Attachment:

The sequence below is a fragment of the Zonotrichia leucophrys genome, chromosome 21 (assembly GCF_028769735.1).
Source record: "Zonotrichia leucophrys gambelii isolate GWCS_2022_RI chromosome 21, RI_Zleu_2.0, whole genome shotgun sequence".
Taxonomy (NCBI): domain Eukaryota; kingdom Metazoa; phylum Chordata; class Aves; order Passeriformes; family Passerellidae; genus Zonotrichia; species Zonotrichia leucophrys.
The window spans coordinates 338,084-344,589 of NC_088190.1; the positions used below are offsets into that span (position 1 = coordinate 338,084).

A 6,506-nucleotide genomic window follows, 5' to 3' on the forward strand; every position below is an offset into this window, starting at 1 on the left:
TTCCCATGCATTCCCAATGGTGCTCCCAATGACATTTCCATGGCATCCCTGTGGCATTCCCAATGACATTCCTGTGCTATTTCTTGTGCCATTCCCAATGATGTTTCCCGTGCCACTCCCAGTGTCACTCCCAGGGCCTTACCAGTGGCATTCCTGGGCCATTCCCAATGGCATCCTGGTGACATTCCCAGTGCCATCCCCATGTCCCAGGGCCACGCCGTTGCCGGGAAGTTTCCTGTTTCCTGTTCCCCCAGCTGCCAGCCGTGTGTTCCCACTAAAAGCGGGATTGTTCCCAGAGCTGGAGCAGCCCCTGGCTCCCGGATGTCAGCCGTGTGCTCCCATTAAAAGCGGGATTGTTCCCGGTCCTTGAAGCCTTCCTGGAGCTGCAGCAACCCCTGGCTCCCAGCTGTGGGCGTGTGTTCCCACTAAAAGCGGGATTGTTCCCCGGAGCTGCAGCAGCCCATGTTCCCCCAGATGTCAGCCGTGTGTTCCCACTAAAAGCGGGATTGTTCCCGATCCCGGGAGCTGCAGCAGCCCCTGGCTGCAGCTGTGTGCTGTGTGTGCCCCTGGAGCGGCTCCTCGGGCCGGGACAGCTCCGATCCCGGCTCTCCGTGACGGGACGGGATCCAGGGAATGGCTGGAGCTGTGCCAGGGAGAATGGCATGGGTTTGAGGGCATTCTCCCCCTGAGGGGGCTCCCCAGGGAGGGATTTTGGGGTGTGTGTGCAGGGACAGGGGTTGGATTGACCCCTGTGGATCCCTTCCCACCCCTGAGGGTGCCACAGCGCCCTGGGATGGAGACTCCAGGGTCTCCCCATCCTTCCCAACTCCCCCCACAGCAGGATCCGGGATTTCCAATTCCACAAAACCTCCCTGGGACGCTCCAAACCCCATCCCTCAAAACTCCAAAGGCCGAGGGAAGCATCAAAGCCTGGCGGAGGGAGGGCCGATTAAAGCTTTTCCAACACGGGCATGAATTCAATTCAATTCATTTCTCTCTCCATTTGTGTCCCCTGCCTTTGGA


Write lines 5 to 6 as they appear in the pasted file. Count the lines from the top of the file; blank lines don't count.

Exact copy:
A 6,506-nucleotide genomic window follows, 5' to 3' on the forward strand; every position below is an offset into this window, starting at 1 on the left:
TTCCCATGCATTCCCAATGGTGCTCCCAATGACATTTCCATGGCATCCCTGTGGCATTCCCAATGACATTCCTGTGCTATTTCTTGTGCCATTCCCAATGATGTTTCCCGTGCCACTCCCAGTGTCACTCCCAGGGCCTTACCAGTGGCATTCCTGGGCCATTCCCAATGGCATCCTGGTGACATTCCCAGTGCCATCCCCATGTCCCAGGGCCACGCCGTTGCCGGGAAGTTTCCTGTTTCCTGTTCCCCCAGCTGCCAGCCGTGTGTTCCCACTAAAAGCGGGATTGTTCCCAGAGCTGGAGCAGCCCCTGGCTCCCGGATGTCAGCCGTGTGCTCCCATTAAAAGCGGGATTGTTCCCGGTCCTTGAAGCCTTCCTGGAGCTGCAGCAACCCCTGGCTCCCAGCTGTGGGCGTGTGTTCCCACTAAAAGCGGGATTGTTCCCCGGAGCTGCAGCAGCCCATGTTCCCCCAGATGTCAGCCGTGTGTTCCCACTAAAAGCGGGATTGTTCCCGATCCCGGGAGCTGCAGCAGCCCCTGGCTGCAGCTGTGTGCTGTGTGTGCCCCTGGAGCGGCTCCTCGGGCCGGGACAGCTCCGATCCCGGCTCTCCGTGACGGGACGGGATCCAGGGAATGGCTGGAGCTGTGCCAGGGAGAATGGCATGGGTTTGAGGGCATTCTCCCCCTGAGGGGGCTCCCCAGGGAGGGATTTTGGGGTGTGTGTGCAGGGACAGGGGTTGGATTGACCCCTGTGGATCCCTTCCCACCCCTGAGGGTGCCACAGCGCCCTGGGATGGAGACTCCAGGGTCTCCCCATCCTTCCCAACTCCCCCCACAGCAGGATCCGGGATTTCCAATTCCACAAAACCTCCCTGGGACGCTCCAAACCCCATCCCTCAAAACTCCAAAGGCCGAGGGAAGCATCAAAGCCTGGCGGAGGGAGGGCCGATTAAAGCTTTTCCAACACGGGCATGAATTCAATTCAATTCATTTCTCTCTCCATTTGTGTCCCCTGCCTTTGGA